1.  Find something to be passionate about.

I’m serious.  Whether it’s saving baby seals, planting trees on every street corner or raising awareness for the need for nap time in school.  Pick something, get involved, start a club or group. Belong to a cause.  There is nothing more gratifying in life than feeling like you made a difference in someone’s life.  Learn all you can about your passion.  Bring it to your school and community.  Get others involved.  Most everyone wants and longs for a sense of purpose and belonging.  Joining a service group or club is the best way to go about it.  Belonging to groups like this teach you how to work as a team, be critical thinkers and find solutions to bigger problems.  These skills will prepare you to be better, more productive adults.

 

  1.  The people who you think matter, won’t matter in 20 years.

I know this one is hard to believe, but I’m here to tell you THEY WON’T MATTER.  The most popular people are only popular until they graduate, the jocks will have their 3 years of fame and unless they play a college sport and shine, their high school years turn into “glory days”.  I wasn’t part of the cool kids club in high school and that made high school tough.  (So to all you wallflowers, I feel you.)  I can look through my Facebook friends and tell you who was popular, who wasn’t, who thought they were “all that” and who the true geeks and nerds were.  I can also say that now, at almost 20 years later, it doesn’t matter.  No one cares.  We are all adults, working, supporting families, just trying to make it and hope our kids turn out ok.  No one cares who scored the most touchdowns on the football team, or how many goals did that lacrosse player score, because what was her name again?  That’s not saying that deep down we aren’t still those insecure, unsure teenage somethings, we just realized that in the grand scheme of life we are really all the same and no one cares who you were and what you did in high school.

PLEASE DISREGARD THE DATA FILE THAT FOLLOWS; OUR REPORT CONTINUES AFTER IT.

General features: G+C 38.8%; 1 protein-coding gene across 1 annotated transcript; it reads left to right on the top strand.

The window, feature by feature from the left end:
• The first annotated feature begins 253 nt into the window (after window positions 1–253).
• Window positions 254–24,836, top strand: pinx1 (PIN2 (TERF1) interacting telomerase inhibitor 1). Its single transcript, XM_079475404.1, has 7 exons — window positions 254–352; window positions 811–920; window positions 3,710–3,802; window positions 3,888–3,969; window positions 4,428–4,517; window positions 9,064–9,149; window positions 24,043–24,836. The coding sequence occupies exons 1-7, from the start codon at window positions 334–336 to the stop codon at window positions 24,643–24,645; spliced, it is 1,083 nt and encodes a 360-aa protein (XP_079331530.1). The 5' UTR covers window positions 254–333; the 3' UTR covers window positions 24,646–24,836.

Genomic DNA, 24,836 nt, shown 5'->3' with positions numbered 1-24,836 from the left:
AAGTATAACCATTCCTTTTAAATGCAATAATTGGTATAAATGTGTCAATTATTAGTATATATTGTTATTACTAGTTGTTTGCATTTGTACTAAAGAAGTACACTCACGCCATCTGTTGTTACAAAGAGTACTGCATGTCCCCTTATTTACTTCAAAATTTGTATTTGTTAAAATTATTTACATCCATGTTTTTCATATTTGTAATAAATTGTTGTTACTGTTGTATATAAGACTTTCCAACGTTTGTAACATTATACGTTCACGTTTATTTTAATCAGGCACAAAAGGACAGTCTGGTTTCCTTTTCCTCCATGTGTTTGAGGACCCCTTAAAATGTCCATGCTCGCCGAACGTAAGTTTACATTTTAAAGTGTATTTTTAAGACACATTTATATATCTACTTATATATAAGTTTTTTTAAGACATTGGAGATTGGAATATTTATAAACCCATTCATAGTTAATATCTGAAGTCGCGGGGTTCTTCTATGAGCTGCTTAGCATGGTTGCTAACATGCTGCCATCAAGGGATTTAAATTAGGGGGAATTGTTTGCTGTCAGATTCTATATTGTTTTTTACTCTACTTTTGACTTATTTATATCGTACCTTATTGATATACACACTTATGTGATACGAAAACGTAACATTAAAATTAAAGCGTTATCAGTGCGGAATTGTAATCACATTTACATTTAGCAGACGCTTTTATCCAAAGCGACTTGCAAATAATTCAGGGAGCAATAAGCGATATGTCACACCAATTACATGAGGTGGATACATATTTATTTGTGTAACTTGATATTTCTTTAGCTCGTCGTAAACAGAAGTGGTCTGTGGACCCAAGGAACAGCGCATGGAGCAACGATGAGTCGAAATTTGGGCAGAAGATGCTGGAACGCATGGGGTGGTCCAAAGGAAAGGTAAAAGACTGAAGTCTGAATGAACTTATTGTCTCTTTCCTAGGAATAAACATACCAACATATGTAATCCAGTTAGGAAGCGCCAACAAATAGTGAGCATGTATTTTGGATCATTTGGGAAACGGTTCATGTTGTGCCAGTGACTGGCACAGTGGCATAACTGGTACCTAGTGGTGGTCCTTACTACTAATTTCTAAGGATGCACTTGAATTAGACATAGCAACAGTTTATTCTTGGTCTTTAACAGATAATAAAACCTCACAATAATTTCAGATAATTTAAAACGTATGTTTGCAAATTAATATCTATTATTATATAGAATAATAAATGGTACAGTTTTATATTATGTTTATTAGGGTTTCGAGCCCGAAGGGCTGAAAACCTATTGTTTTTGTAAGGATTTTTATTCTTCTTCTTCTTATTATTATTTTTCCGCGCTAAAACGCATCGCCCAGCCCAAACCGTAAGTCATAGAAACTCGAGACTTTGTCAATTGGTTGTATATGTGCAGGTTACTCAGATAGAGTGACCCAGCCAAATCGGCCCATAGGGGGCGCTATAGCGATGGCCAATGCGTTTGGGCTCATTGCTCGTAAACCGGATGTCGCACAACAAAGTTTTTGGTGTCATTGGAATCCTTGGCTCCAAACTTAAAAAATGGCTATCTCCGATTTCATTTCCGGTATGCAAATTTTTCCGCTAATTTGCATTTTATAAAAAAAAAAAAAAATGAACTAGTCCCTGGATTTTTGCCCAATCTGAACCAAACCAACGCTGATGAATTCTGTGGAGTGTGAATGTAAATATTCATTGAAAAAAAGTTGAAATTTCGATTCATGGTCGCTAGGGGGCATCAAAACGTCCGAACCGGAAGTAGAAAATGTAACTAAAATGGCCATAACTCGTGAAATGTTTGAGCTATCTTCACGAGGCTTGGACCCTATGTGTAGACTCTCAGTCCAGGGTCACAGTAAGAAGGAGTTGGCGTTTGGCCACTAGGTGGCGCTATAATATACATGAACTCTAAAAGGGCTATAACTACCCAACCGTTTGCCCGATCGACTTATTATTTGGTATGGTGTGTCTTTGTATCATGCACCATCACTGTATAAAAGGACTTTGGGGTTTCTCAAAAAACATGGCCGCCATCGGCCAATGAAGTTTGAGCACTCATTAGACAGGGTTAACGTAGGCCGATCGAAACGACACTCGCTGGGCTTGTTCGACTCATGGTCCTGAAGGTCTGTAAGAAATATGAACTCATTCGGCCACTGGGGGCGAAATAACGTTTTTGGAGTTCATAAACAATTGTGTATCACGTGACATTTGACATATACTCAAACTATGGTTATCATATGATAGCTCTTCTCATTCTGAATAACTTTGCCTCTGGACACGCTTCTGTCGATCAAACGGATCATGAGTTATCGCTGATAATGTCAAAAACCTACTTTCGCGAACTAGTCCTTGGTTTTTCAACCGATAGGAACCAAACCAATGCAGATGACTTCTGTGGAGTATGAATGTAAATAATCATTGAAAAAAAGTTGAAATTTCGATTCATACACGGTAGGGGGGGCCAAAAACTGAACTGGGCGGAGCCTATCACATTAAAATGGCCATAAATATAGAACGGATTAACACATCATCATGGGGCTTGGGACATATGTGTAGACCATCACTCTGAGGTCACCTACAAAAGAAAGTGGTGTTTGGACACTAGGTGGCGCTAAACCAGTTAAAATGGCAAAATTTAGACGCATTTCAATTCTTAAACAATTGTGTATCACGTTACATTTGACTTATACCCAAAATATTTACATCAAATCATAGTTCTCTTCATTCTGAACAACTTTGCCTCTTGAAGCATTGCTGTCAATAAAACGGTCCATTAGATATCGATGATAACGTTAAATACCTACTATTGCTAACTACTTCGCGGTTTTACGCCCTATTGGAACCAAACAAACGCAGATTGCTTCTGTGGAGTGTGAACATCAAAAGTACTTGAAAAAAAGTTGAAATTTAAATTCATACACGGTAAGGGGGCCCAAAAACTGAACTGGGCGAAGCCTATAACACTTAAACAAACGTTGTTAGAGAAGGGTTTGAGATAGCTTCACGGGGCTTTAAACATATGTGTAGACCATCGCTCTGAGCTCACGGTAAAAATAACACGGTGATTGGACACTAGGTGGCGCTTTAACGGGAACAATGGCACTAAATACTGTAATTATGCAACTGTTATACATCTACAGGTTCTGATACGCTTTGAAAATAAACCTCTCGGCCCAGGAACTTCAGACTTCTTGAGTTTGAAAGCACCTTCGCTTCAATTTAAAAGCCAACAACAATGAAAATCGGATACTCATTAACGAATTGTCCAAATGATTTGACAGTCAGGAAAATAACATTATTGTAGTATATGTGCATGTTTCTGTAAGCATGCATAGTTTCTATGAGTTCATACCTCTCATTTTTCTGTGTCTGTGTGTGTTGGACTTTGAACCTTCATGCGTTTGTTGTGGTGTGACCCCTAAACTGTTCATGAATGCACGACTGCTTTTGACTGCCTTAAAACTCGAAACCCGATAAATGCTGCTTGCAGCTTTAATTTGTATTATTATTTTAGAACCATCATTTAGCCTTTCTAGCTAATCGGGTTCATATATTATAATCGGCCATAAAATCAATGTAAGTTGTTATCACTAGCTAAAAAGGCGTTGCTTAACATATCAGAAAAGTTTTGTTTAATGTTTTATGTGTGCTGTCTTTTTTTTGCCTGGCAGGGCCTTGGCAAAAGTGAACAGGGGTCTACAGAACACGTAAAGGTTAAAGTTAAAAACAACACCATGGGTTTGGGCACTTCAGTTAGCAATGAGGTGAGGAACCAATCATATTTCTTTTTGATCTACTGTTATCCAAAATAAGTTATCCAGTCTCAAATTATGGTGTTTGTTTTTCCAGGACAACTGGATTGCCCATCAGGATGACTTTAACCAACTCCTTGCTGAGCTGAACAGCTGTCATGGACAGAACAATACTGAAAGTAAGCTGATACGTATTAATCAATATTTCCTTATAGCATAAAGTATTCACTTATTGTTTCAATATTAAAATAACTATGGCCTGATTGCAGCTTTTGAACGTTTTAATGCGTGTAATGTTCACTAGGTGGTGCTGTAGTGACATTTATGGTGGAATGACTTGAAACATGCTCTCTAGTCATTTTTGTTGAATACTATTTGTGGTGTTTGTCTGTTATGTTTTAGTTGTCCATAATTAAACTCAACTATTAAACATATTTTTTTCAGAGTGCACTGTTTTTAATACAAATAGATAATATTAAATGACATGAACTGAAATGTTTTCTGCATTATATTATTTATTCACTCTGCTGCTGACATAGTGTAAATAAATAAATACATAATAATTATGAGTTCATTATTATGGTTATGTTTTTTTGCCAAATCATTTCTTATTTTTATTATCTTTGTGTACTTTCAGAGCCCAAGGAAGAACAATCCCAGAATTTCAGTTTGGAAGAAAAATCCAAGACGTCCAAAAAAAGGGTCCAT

1.  Life does not start and end with the great love of your life.

I can hear the gasps from all the girls now.  Seriously, I know it happened.  Don’t lie.  Are you forming a strong argument as to why your significant other is the “one”?  I probably would have too, in fact, I did.  *hangs head in shame*  I was one of those love struck teenagers.  I lived and breathed my boyfriend.  If I wasn’t working, playing softball or doing stuff with my extra curriculars, I was with him, figuring out when I was going to spend time with him next or missing him.  Ugh, how pathetic right?  Now, I’m not saying that having a significant other is a bad thing, trust me, that’s not what I’m getting at.  What I am saying, is don’t get so caught up in the other person that you lose sight of who YOU are.  There’s nothing worse than realizing one day that the only major things you can recall from your “high school days” are what you did on the weekends with your love.  They are not the end all and be all to you and I would bet my paycheck that less than .05% of you will still be together after high school and possibly college.